What is Grenache Wine?

Grenache is a black grape varietal used to produce both lean and medium-bodied, black and blue fruit-forward red wines. While it’s most famously grown throughout France (France currently holds the most acreage of Grenache at over 230,000), the grape itself likely originated in Spain, where it’s called ‘Garnacha’ and thrives due to its tolerance to hot and arid climates.

Update! Grenache (Garnacha) is likely native to Sardinia. In a relatively recent DNA analysis done on fossilized Cannonau red grape seeds found in Sardinia (Red Cannonau is another name for Grenache in Sardinia), it was determined that the Grenache grape variety likely originated on this Italian Mediterranean island.

Another personal favorite, Grenache is a fun grape variety in that it’s spicy, grounded with soft tannins, fruit-forward and medium-bodied. This allows for wines to be paired with an endless assortment of food.

Like its Spanish cousin Tempranillo, Grenache wines will have a lower viscosity than, for example, a Syrah. It typically maintains a black cherry and red garnet color in the glass while being aromatic with strawberry and plum on the nose.

A large portion of Grenache and Garnacha wine drinkers around the world appreciate this grape for its drinkability while young. Youthful Grenache gives way to fruit-forwardness and a spicy nature, all adding to Grenache’s drinkability. However, it is worth mentioning that many old world winemakers are discovering how much more savory this wine can become if it were to be aged. While trying to find a balance between the young flavoric attributes, some Vintners note that it’s within aged Grenache and Garnacha that you may find the most heart in this variety.

More About the Grenache Grape

Grenache grapes, for a majority of winemakers, ripen very late in the wine-growing season. This requires a longer season along with hot and dry growing conditions. Because it takes so long to ripen, the sugar content which has accumulated within the grape at harvest tends to be very high. Most Grenache and Grenache red wine blends tend to be dry, meaning their alcohol content is typically high.

The skin of Grenache grapes is moderately thin, making for an interspersed and soft tannin structure in pure Grenache wines. It’s not an overly structured or meaty wine and is often blended with varietals like Syrah and Mourvèdre to enhance backbone and tannic content. These blends are often referred to as GSM’s.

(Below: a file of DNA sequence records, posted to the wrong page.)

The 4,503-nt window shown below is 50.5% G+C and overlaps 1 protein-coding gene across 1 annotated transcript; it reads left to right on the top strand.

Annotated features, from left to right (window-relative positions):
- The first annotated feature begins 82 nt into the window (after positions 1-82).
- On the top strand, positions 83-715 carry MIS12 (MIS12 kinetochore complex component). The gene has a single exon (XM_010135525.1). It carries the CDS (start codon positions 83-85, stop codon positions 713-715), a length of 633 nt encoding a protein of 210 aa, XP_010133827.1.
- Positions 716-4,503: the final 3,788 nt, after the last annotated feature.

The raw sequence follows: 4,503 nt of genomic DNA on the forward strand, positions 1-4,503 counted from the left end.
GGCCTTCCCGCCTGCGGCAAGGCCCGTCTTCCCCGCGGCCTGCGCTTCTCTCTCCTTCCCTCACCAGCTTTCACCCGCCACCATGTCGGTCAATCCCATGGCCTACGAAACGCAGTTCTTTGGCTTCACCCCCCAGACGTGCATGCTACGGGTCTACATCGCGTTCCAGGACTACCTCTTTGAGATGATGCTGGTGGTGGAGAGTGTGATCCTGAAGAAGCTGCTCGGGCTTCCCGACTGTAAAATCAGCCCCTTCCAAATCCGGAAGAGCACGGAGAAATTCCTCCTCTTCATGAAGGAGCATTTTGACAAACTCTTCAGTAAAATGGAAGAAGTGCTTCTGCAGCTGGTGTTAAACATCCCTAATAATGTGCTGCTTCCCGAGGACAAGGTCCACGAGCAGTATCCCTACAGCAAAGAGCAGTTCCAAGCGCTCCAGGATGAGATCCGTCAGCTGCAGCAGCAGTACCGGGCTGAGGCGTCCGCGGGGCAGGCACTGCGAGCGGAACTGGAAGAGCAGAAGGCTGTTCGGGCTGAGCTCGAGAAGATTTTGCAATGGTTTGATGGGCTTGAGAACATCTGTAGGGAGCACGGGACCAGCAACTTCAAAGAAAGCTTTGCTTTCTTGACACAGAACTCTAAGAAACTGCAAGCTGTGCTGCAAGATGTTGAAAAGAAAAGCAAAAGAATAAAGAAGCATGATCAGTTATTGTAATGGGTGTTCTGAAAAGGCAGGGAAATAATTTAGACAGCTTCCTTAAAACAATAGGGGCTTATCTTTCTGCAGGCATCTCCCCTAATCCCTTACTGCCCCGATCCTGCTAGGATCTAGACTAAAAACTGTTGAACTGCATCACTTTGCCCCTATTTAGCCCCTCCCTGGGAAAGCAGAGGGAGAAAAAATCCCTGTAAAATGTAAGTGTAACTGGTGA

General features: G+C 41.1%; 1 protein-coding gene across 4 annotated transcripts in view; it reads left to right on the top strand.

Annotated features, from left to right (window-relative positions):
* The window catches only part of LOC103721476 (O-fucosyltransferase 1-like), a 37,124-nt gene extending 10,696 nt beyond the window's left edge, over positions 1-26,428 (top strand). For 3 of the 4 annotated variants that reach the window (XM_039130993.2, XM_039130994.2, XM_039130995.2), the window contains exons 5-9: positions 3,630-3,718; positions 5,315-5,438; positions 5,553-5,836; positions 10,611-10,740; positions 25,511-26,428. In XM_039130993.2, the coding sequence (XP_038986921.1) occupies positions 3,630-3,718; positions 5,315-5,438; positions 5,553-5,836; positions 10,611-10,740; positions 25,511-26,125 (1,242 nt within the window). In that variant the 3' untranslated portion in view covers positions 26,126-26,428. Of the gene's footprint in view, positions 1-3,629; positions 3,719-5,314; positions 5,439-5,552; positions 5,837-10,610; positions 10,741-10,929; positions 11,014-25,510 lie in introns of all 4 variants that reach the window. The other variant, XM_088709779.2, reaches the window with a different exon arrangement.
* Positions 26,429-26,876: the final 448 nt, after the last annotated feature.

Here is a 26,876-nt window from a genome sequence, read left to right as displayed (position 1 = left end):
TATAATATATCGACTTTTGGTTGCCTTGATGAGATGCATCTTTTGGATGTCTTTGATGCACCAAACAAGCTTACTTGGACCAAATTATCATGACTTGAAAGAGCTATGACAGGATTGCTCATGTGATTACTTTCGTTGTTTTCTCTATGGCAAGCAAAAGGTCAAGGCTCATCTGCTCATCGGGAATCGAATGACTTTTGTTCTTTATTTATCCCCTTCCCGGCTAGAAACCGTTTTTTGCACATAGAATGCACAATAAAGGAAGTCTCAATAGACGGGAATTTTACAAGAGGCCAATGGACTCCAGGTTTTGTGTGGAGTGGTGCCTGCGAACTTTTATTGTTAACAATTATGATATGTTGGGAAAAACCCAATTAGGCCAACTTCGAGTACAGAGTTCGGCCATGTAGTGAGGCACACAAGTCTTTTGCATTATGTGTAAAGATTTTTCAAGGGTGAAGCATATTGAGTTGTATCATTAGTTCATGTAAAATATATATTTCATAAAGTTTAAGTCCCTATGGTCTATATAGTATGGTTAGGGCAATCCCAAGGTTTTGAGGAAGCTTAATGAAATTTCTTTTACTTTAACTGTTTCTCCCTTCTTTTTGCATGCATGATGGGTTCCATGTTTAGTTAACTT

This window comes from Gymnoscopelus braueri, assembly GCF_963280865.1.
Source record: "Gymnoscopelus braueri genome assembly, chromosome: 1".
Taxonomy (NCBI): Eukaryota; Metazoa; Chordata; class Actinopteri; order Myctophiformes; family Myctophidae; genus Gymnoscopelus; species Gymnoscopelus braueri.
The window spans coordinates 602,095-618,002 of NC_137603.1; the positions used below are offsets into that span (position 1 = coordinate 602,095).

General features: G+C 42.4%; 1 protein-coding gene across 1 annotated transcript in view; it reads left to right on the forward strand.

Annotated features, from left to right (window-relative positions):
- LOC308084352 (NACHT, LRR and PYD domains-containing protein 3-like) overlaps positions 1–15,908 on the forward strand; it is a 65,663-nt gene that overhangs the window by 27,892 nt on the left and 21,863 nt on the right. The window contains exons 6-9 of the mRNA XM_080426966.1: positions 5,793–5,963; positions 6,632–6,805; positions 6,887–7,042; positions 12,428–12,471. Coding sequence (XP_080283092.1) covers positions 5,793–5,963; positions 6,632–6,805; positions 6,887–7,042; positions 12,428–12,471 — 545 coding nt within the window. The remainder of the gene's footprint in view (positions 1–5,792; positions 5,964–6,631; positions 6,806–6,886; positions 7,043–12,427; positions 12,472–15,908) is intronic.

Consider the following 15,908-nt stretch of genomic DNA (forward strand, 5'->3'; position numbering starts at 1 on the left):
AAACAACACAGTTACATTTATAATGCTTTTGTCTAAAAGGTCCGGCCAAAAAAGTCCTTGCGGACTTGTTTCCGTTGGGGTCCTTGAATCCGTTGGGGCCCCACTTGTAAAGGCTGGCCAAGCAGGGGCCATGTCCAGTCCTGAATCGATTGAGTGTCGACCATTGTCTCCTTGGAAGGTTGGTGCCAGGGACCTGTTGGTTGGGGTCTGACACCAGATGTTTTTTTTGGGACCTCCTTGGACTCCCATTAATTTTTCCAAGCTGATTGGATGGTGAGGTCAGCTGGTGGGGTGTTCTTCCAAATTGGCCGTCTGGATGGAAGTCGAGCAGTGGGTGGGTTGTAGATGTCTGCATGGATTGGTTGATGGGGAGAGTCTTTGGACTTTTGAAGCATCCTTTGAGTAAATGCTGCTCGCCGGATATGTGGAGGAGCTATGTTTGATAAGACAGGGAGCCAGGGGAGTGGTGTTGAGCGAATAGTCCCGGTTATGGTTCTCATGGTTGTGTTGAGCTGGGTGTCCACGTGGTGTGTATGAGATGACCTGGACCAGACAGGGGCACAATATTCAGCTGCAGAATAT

Fermentation is often longer and can be done in cooler environments to increase the freshness of the wine and extract the most phenols (color) from the skin of Grenache wine grapes. Oak is sometimes used to boost color and flavor profiles.

Notable Grenache (Garnacha) Growing Regions

Currently, Grenache is grown vastly throughout the Rhone region of France and Central to North-eastern Spain – West of Catalunya. It grows well in dry, warm and well-drained soil.

In Priorat, Spain, Garnatxa vines thrive in schist and slate-based soil where they strain for their nutriment. Ultimately, these vines produce rich and complex wines with elevated alcohol content. Sometimes over 17%!

Rhone and Catalunya provide unique granite, limestone and shale soil compositions – which retain heat well. This further enhances not only Grenaches’ ability to grow well but also its flavor profile.

New World wine growing regions throughout Southern California and the Hill Country of Central Texas have also had strong success in producing Grenache. The climate and soil makeup in these regions is similar to that of Southern France and Central Spain.

It is important to note that depending on the region Grenache is grown and how it is aged, it can vary in flavor, backbone and intensity. The below flavor profile is based off of the most common Grenache (Garnacha) attributes. Please take a look at our Bottle Briefings for specific tasting notes on various Grenache blends.

Learn About These Other Wine Grape Varieties

Chardonnay
Chenin Blanc
Cabernet Sauvignon
Grenache
Malbec
Marsanne
Nebbiolo
Petit Verdot
Pinot Grigio
Pinot Meunier
Riesling
Tannat
Teroldego

Written By Greig Santos-Buch

Greig Santos-Buch is a Co-Founder at Winetraveler.com and a WSET 2 Merit wine writer. He works with several brands focusing on experiential and immersive-style travel. In his spare time, you can find him hiking with a bottle of Cabernet Franc in his backpack or scuba diving trying to talk a reef shark into trying Swiss wine.


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Fruit

Black, Blue & Red (Plum, Strawberry, Black Cherry, Black Currant)

Earth & Mineral Notes

Granite, Shale

Additional Complexities

White Pepper, Black Pepper, Asian Spice

Structure & Body

Body Medium

Sugar Dry

Tannins Medium

Acid Medium, Medium-Minus

Alcohol High (14.5%-16.5% ABV)

Finish Smooth, Fruit Forward, Medium

Pork, Duck, Mexican Dishes, Indian Dishes, Lamb Meatballs, Swordfish Tacos, Flank Steak

If you're into meat, try going with leaner cuts and no shortage of seasoning. Mexican food, cajun-spiced heavy bodied fish and spicy Indian dishes are all equally perfect Grenache food pairings. Try out some of these great recipes alongside your next glass of Grenache, Red Cannonau or Garnacha wine!

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